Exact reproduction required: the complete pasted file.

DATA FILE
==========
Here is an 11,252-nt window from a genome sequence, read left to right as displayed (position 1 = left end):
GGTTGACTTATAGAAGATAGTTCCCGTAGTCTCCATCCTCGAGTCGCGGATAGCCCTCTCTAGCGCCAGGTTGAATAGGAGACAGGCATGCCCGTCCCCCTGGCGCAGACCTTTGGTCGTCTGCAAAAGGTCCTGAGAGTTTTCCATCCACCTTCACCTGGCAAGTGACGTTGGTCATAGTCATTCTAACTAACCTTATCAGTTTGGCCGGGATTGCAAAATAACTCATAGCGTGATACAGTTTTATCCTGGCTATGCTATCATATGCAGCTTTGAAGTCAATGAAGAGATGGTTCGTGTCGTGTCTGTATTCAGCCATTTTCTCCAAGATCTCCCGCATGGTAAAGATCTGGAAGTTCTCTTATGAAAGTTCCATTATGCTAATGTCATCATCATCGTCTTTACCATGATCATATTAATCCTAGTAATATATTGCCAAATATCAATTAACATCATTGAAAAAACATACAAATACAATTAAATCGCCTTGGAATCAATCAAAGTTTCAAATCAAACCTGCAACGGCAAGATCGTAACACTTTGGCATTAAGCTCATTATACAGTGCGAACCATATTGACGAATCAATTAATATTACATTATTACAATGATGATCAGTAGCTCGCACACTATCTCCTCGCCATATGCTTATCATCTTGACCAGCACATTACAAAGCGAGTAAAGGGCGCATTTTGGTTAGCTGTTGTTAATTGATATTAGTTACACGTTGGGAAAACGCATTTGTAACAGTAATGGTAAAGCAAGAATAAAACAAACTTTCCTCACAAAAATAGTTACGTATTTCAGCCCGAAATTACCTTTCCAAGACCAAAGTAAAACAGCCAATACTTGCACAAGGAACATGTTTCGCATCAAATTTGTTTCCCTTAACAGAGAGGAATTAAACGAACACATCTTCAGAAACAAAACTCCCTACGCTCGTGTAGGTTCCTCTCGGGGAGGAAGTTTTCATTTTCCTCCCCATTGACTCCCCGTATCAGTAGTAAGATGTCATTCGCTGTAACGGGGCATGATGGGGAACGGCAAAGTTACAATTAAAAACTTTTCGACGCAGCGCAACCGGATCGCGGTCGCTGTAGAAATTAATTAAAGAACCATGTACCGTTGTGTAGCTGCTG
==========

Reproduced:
Here is an 11,252-nt window from a genome sequence, read left to right as displayed (position 1 = left end):
GGTTGACTTATAGAAGATAGTTCCCGTAGTCTCCATCCTCGAGTCGCGGATAGCCCTCTCTAGCGCCAGGTTGAATAGGAGACAGGCATGCCCGTCCCCCTGGCGCAGACCTTTGGTCGTCTGCAAAAGGTCCTGAGAGTTTTCCATCCACCTTCACCTGGCAAGTGACGTTGGTCATAGTCATTCTAACTAACCTTATCAGTTTGGCCGGGATTGCAAAATAACTCATAGCGTGATACAGTTTTATCCTGGCTATGCTATCATATGCAGCTTTGAAGTCAATGAAGAGATGGTTCGTGTCGTGTCTGTATTCAGCCATTTTCTCCAAGATCTCCCGCATGGTAAAGATCTGGAAGTTCTCTTATGAAAGTTCCATTATGCTAATGTCATCATCATCGTCTTTACCATGATCATATTAATCCTAGTAATATATTGCCAAATATCAATTAACATCATTGAAAAAACATACAAATACAATTAAATCGCCTTGGAATCAATCAAAGTTTCAAATCAAACCTGCAACGGCAAGATCGTAACACTTTGGCATTAAGCTCATTATACAGTGCGAACCATATTGACGAATCAATTAATATTACATTATTACAATGATGATCAGTAGCTCGCACACTATCTCCTCGCCATATGCTTATCATCTTGACCAGCACATTACAAAGCGAGTAAAGGGCGCATTTTGGTTAGCTGTTGTTAATTGATATTAGTTACACGTTGGGAAAACGCATTTGTAACAGTAATGGTAAAGCAAGAATAAAACAAACTTTCCTCACAAAAATAGTTACGTATTTCAGCCCGAAATTACCTTTCCAAGACCAAAGTAAAACAGCCAATACTTGCACAAGGAACATGTTTCGCATCAAATTTGTTTCCCTTAACAGAGAGGAATTAAACGAACACATCTTCAGAAACAAAACTCCCTACGCTCGTGTAGGTTCCTCTCGGGGAGGAAGTTTTCATTTTCCTCCCCATTGACTCCCCGTATCAGTAGTAAGATGTCATTCGCTGTAACGGGGCATGATGGGGAACGGCAAAGTTACAATTAAAAACTTTTCGACGCAGCGCAACCGGATCGCGGTCGCTGTAGAAATTAATTAAAGAACCATGTACCGTTGTGTAGCTGCTG